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Posted April 08, 2003 by publisher in Castro's Cuba

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By Sandra Bowden, mayor of Vero Beach and Craig Fletcher, council member

Proving that it is every bit as dreadful as its critics say it is, the Castro regime has used the world’s preoccupation with Iraq as an opportunity to crack down on political dissidents.

The first trials of 80 human-rights activists and journalists began Thursday, with the defendants facing sentences of 20 years to life for the crime of openly expressing their views on democracy and due process.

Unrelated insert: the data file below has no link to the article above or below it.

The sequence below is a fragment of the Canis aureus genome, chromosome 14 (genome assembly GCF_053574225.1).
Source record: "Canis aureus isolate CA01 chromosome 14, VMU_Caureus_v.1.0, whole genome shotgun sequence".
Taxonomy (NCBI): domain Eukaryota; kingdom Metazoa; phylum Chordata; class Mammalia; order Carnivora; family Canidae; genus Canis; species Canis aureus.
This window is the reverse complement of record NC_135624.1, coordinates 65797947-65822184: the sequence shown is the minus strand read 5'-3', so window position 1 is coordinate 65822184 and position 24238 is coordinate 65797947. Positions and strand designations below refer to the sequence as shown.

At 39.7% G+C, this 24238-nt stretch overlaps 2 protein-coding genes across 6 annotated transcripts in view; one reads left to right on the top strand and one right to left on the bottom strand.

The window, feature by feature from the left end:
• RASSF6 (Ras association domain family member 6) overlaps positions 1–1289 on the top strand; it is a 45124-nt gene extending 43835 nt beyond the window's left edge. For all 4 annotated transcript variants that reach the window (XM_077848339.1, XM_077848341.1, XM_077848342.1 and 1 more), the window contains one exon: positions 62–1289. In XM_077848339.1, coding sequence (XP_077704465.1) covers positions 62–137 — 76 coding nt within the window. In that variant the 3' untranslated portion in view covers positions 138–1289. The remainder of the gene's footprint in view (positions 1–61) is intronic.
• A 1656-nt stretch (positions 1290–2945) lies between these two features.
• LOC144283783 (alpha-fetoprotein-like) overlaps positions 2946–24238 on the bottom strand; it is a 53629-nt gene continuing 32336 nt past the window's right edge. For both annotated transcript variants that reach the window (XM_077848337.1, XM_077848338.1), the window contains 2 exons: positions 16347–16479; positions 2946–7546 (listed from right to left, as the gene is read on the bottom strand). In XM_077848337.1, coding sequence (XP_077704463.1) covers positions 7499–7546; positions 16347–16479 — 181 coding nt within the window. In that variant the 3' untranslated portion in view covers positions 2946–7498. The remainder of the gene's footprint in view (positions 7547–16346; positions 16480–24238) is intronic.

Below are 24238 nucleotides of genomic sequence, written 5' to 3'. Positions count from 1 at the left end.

The U.S. State Department denounced the proceedings, closed to outsiders, as a “kangaroo court.” Is there any other kind in Cuba?

The crackdown ended several years of what passes for tolerance in Cuba and gave pause to a growing U.S. movement favoring an end to four decades of sanctions.

Many of the detainees are associated with the Varela Project, a petition drive whose courageous signers sought democratic elections and basic human rights.

In response to the alarming possibility that Cuba might one day be free, the government quickly passed a law ordaining that the country would be forever socialist, proving that Castro’s is an insecure regime with much to be insecure about.

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